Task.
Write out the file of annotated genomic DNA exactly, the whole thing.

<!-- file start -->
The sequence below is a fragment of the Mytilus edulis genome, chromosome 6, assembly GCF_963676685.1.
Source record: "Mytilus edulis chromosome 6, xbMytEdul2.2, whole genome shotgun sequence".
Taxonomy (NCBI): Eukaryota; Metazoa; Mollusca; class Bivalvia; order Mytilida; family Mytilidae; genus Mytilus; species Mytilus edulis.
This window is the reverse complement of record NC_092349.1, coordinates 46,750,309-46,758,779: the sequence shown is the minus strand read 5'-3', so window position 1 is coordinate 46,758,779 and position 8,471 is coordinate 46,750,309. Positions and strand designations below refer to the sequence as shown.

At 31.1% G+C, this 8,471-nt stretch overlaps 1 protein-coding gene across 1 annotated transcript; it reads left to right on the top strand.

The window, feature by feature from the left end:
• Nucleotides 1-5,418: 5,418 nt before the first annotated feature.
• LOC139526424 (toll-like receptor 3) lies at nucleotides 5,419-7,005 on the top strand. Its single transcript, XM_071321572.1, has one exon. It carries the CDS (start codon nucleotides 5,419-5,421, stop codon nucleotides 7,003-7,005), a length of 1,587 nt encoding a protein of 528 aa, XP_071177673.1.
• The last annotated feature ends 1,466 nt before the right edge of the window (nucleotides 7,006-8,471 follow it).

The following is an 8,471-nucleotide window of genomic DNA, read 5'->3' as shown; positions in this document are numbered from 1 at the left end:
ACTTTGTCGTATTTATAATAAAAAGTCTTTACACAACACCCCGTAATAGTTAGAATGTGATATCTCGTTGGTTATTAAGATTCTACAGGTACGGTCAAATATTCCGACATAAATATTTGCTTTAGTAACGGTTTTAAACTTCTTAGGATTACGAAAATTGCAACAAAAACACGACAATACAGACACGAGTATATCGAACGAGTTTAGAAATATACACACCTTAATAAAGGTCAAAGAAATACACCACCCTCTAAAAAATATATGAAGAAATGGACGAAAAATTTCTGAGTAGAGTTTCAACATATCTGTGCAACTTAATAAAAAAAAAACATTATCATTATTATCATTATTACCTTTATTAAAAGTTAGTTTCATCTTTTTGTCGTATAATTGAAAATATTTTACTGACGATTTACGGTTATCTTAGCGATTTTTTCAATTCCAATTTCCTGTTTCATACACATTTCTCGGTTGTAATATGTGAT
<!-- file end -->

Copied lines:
The sequence below is a fragment of the Mytilus edulis genome, chromosome 6, assembly GCF_963676685.1.
Source record: "Mytilus edulis chromosome 6, xbMytEdul2.2, whole genome shotgun sequence".
Taxonomy (NCBI): Eukaryota; Metazoa; Mollusca; class Bivalvia; order Mytilida; family Mytilidae; genus Mytilus; species Mytilus edulis.
This window is the reverse complement of record NC_092349.1, coordinates 46,750,309-46,758,779: the sequence shown is the minus strand read 5'-3', so window position 1 is coordinate 46,758,779 and position 8,471 is coordinate 46,750,309. Positions and strand designations below refer to the sequence as shown.

At 31.1% G+C, this 8,471-nt stretch overlaps 1 protein-coding gene across 1 annotated transcript; it reads left to right on the top strand.

The window, feature by feature from the left end:
• Nucleotides 1-5,418: 5,418 nt before the first annotated feature.
• LOC139526424 (toll-like receptor 3) lies at nucleotides 5,419-7,005 on the top strand. Its single transcript, XM_071321572.1, has one exon. It carries the CDS (start codon nucleotides 5,419-5,421, stop codon nucleotides 7,003-7,005), a length of 1,587 nt encoding a protein of 528 aa, XP_071177673.1.
• The last annotated feature ends 1,466 nt before the right edge of the window (nucleotides 7,006-8,471 follow it).

The following is an 8,471-nucleotide window of genomic DNA, read 5'->3' as shown; positions in this document are numbered from 1 at the left end:
ACTTTGTCGTATTTATAATAAAAAGTCTTTACACAACACCCCGTAATAGTTAGAATGTGATATCTCGTTGGTTATTAAGATTCTACAGGTACGGTCAAATATTCCGACATAAATATTTGCTTTAGTAACGGTTTTAAACTTCTTAGGATTACGAAAATTGCAACAAAAACACGACAATACAGACACGAGTATATCGAACGAGTTTAGAAATATACACACCTTAATAAAGGTCAAAGAAATACACCACCCTCTAAAAAATATATGAAGAAATGGACGAAAAATTTCTGAGTAGAGTTTCAACATATCTGTGCAACTTAATAAAAAAAAAACATTATCATTATTATCATTATTACCTTTATTAAAAGTTAGTTTCATCTTTTTGTCGTATAATTGAAAATATTTTACTGACGATTTACGGTTATCTTAGCGATTTTTTCAATTCCAATTTCCTGTTTCATACACATTTCTCGGTTGTAATATGTGAT